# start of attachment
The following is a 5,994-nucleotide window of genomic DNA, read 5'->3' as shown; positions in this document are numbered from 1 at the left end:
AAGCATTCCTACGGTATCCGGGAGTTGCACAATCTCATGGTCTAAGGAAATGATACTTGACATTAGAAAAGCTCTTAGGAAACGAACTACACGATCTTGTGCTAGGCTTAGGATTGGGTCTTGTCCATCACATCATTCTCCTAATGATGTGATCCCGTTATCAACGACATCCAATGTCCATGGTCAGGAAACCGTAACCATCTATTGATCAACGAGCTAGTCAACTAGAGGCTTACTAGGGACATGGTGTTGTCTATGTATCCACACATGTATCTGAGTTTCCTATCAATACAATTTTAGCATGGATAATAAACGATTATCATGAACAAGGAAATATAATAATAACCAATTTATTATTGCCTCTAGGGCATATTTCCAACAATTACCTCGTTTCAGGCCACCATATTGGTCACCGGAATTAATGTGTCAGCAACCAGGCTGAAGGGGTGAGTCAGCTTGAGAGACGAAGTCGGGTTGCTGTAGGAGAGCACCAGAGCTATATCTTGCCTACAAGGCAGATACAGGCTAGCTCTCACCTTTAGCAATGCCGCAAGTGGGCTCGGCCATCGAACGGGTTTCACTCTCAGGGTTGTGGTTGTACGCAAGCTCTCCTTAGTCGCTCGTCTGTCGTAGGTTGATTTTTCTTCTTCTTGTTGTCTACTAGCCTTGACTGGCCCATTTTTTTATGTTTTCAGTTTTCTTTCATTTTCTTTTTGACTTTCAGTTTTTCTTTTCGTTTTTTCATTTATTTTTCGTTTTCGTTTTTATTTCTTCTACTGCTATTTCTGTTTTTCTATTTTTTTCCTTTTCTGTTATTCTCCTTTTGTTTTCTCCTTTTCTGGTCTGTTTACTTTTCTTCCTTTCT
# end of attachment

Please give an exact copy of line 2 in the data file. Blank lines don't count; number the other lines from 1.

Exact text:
AAGCATTCCTACGGTATCCGGGAGTTGCACAATCTCATGGTCTAAGGAAATGATACTTGACATTAGAAAAGCTCTTAGGAAACGAACTACACGATCTTGTGCTAGGCTTAGGATTGGGTCTTGTCCATCACATCATTCTCCTAATGATGTGATCCCGTTATCAACGACATCCAATGTCCATGGTCAGGAAACCGTAACCATCTATTGATCAACGAGCTAGTCAACTAGAGGCTTACTAGGGACATGGTGTTGTCTATGTATCCACACATGTATCTGAGTTTCCTATCAATACAATTTTAGCATGGATAATAAACGATTATCATGAACAAGGAAATATAATAATAACCAATTTATTATTGCCTCTAGGGCATATTTCCAACAATTACCTCGTTTCAGGCCACCATATTGGTCACCGGAATTAATGTGTCAGCAACCAGGCTGAAGGGGTGAGTCAGCTTGAGAGACGAAGTCGGGTTGCTGTAGGAGAGCACCAGAGCTATATCTTGCCTACAAGGCAGATACAGGCTAGCTCTCACCTTTAGCAATGCCGCAAGTGGGCTCGGCCATCGAACGGGTTTCACTCTCAGGGTTGTGGTTGTACGCAAGCTCTCCTTAGTCGCTCGTCTGTCGTAGGTTGATTTTTCTTCTTCTTGTTGTCTACTAGCCTTGACTGGCCCATTTTTTTATGTTTTCAGTTTTCTTTCATTTTCTTTTTGACTTTCAGTTTTTCTTTTCGTTTTTTCATTTATTTTTCGTTTTCGTTTTTATTTCTTCTACTGCTATTTCTGTTTTTCTATTTTTTTCCTTTTCTGTTATTCTCCTTTTGTTTTCTCCTTTTCTGGTCTGTTTACTTTTCTTCCTTTCT